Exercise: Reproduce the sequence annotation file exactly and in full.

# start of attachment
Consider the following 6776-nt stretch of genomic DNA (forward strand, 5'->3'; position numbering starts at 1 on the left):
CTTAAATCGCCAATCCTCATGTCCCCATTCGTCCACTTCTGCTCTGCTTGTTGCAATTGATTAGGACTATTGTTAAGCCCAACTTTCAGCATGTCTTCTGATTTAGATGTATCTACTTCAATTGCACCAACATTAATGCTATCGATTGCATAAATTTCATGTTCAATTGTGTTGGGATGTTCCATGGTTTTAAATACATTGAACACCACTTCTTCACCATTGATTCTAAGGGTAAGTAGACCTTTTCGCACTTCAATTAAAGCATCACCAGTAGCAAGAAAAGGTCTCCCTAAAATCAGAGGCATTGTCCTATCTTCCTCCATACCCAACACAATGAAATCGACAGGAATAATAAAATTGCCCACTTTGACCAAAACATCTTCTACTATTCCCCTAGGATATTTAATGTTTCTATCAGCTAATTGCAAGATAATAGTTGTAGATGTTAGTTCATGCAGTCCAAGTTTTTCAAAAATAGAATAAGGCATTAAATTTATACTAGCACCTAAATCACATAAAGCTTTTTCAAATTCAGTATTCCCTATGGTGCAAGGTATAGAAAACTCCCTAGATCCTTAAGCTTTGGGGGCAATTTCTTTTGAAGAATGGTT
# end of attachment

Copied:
Consider the following 6776-nt stretch of genomic DNA (forward strand, 5'->3'; position numbering starts at 1 on the left):
CTTAAATCGCCAATCCTCATGTCCCCATTCGTCCACTTCTGCTCTGCTTGTTGCAATTGATTAGGACTATTGTTAAGCCCAACTTTCAGCATGTCTTCTGATTTAGATGTATCTACTTCAATTGCACCAACATTAATGCTATCGATTGCATAAATTTCATGTTCAATTGTGTTGGGATGTTCCATGGTTTTAAATACATTGAACACCACTTCTTCACCATTGATTCTAAGGGTAAGTAGACCTTTTCGCACTTCAATTAAAGCATCACCAGTAGCAAGAAAAGGTCTCCCTAAAATCAGAGGCATTGTCCTATCTTCCTCCATACCCAACACAATGAAATCGACAGGAATAATAAAATTGCCCACTTTGACCAAAACATCTTCTACTATTCCCCTAGGATATTTAATGTTTCTATCAGCTAATTGCAAGATAATAGTTGTAGATGTTAGTTCATGCAGTCCAAGTTTTTCAAAAATAGAATAAGGCATTAAATTTATACTAGCACCTAAATCACATAAAGCTTTTTCAAATTCAGTATTCCCTATGGTGCAAGGTATAGAAAACTCCCTAGATCCTTAAGCTTTGGGGGCAATTTCTTTTGAAGAATGGTT